Rebecca Stark is the author of The Good Portion: God, the second title in The Good Portion series, a series written to encourage women to immerse themselves in the depths of Christian doctrine.

The Good Portion — God explores what Scripture teaches about God in hopes that readers will see his perfection, worth, magnificence, and beauty as they study his triune nature, infinite attributes, and wondrous works. 

Rebecca also blogs at Out of the Ordinary.


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Theological Term of the Week

spiritual body
“The type of body [believers] will receive at our future resurrection, which will not be ‘immaterial’ but rather suited to and responsive to the guidance of the Holy Spirit”1; also called resurrection body.

  • From scripture: 

    35 But someone will ask, “How are the dead raised? With what kind of body do they come?” 36 You foolish person! What you sow does not come to life unless it dies. 37 And what you sow is not the body that is to be, but a bare kernel, perhaps of wheat or of some other grain. 38 But God gives it a body as he has chosen, and to each kind of seed its own body. 39 For not all flesh is the same, but there is one kind for humans, another for animals, another for birds, and another for fish. 40 There are heavenly bodies and earthly bodies, but the glory of the heavenly is of one kind, and the glory of the earthly is of another. 41 There is one glory of the sun, and another glory of the moon, and another glory of the stars; for star differs from star in glory.

    42 So is it with the resurrection of the dead. What is sown is perishable; what is raised is imperishable. 43 It is sown in dishonor; it is raised in glory. It is sown in weakness; it is raised in power. 44 It is sown a natural body; it is raised a spiritual body. If there is a natural body, there is also a spiritual body. 45 Thus it is written, “The first man Adam became a living being”; the last Adam became a life-giving spirit. 46 But it is not the spiritual that is first but the natural, and then the spiritual. 47 The first man was from the earth, a man of dust; the second man is from heaven. 48 As was the man of dust, so also are those who are of the dust, and as is the man of heaven, so also are those who are of heaven. 49 Just as we have borne the image of the man of dust, we shall also bear the image of the man of heaven. (1 Corinthians 15:35-49 ESV)

  • From the Heidelberg Catechism:

    Question 57. What comfort does the “resurrection of the body” afford thee?

    Answer: That not only my soul after this life shall be immediately taken up to Christ its head; (a) but also, that this my body, being raised by the power of Christ, shall be reunited with my soul, and made like unto the glorious body of Christ. (b)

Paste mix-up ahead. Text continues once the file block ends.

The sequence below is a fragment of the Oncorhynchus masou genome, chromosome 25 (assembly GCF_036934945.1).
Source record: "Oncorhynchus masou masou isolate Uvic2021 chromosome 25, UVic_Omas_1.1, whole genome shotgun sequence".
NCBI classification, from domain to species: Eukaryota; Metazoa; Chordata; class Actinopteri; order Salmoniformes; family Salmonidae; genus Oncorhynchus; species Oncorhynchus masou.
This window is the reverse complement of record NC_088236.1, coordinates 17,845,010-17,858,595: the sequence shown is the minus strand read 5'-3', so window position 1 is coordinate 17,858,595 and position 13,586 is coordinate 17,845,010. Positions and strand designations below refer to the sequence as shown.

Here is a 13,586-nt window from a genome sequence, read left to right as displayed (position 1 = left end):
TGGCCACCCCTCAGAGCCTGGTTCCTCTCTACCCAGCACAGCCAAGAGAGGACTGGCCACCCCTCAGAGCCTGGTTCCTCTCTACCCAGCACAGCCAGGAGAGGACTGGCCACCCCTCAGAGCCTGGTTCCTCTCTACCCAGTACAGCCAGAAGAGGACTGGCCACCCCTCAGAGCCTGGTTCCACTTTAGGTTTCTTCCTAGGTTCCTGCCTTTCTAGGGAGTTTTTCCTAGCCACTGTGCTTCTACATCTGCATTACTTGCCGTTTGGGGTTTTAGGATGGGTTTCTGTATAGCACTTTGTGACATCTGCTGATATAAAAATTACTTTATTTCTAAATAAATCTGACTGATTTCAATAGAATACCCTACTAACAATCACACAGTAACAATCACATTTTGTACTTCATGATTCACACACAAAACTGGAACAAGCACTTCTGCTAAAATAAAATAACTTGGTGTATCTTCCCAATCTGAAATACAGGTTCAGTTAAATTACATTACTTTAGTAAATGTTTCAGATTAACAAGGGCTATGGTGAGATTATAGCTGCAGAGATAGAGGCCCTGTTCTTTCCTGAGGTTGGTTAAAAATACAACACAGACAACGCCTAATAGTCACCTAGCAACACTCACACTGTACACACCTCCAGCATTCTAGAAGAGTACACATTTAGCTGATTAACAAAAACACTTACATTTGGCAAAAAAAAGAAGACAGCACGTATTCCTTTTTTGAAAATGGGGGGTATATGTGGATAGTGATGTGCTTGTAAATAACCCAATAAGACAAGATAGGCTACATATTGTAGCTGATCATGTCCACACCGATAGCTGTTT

• From Systematic Theology by Louis Berkhof: 

    There were some in the days of Paul who regarded the resurrection as spiritual, II Tim. 2:18. And there are many in the present day who believe only in a spiritual resurrection. But the Bible is very explicit in teaching the resurrection of the body. Christ is call the “firstfruits” of the resurrection, I Cor. 15:20,23, and “the firstborn of the dead,” Col. 1:18; Rev. 1:5. This implies that the resurrection of the people of God will be like that of their heavenly Lord. His resurrection was a bodily resurrection, and theirs will be of the same kind. Moreover, the redemption wrought by Christ is also said to include the body Rom. 8:23; 1 Cor. 6:13-20. In Romans 8:11 we are told explicitly that God through His Spirit will raise up our mortal bodies. And it is clearly the body that is prominently before the mind of the apostle in 1 Cor. 15, cf. especially the verses 35-49. According to Scripture there will be a resurrection of the body, that is, not an entirely new creation, but a body that will be in a fundamental sense identical with the present body. God will not create a new body for every man, but will raise up the very body that was deposited in the earth. This cannot only be inferred from the term “resurrection,” but is clearly stated in Rom. 8:11, I Cor. 15:53, and is further implied in the figure of the seed sown in the earth, which the apostle employs in I Cor. 15:36-38. Moreover, Christ, the firstfruits of the resurrection, conclusively proved the identity of His body to His disciples. 

Learn more:

  1. Blue Letter Bible: What Will the Resurrected Bodies of the Righteous Be Like?
  2. Blue Letter Bible: What Are Some Inadequate Views of He Resurrection of the Body?
  3. Matt Perman: The Great Christian Hope of Glorification
  4. Dustin Shramek: Glorification: The Resurrection of Our Bodies
  5. Jerry Bridges: A Resurrected Body - 1 Corinthians 15:35-58 (mp3)

Related terms:

1From Systematic Theology by Wayne Grudem.

Do you have a theological term you’d like to see featured here as a Theological Term of the Week? If you email it to me, I’ll seriously consider using it, giving you credit for the suggestion and linking back to your blog when I do.

Clicking on the Theological Term graphic at the top of this post will take you to a list of all the previous theological terms in alphabetical order.

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